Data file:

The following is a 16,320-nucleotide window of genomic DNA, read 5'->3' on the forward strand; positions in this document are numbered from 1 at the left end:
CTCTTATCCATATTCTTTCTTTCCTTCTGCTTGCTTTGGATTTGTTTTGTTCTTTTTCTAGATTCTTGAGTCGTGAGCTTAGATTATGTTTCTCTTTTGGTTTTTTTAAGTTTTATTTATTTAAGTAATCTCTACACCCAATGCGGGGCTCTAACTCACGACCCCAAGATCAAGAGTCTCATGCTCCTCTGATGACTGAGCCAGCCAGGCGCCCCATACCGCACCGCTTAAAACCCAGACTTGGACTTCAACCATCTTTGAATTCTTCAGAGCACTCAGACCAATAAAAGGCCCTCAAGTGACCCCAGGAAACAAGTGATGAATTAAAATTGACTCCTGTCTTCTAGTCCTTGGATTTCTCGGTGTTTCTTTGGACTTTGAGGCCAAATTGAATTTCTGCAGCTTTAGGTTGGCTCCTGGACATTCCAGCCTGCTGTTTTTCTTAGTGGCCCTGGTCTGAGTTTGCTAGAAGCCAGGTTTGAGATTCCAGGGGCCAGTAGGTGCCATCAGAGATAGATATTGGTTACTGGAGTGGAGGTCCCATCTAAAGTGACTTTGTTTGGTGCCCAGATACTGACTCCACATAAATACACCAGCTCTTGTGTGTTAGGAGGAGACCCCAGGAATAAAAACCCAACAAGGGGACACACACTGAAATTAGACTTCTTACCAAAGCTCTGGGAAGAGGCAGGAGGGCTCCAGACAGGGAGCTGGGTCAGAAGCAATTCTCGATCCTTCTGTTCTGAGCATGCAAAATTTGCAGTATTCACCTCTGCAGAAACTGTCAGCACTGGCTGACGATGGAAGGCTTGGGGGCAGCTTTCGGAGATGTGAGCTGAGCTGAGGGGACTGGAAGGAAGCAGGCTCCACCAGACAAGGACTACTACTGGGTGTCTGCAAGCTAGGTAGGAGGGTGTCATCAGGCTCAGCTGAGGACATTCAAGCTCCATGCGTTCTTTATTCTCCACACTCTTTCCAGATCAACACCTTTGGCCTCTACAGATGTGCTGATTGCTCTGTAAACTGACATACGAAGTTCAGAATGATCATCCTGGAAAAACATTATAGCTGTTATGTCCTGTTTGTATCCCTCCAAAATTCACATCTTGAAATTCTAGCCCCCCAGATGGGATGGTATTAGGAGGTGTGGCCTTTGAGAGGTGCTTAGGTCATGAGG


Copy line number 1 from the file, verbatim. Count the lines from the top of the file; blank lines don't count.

The following is a 16,320-nucleotide window of genomic DNA, read 5'->3' on the forward strand; positions in this document are numbered from 1 at the left end: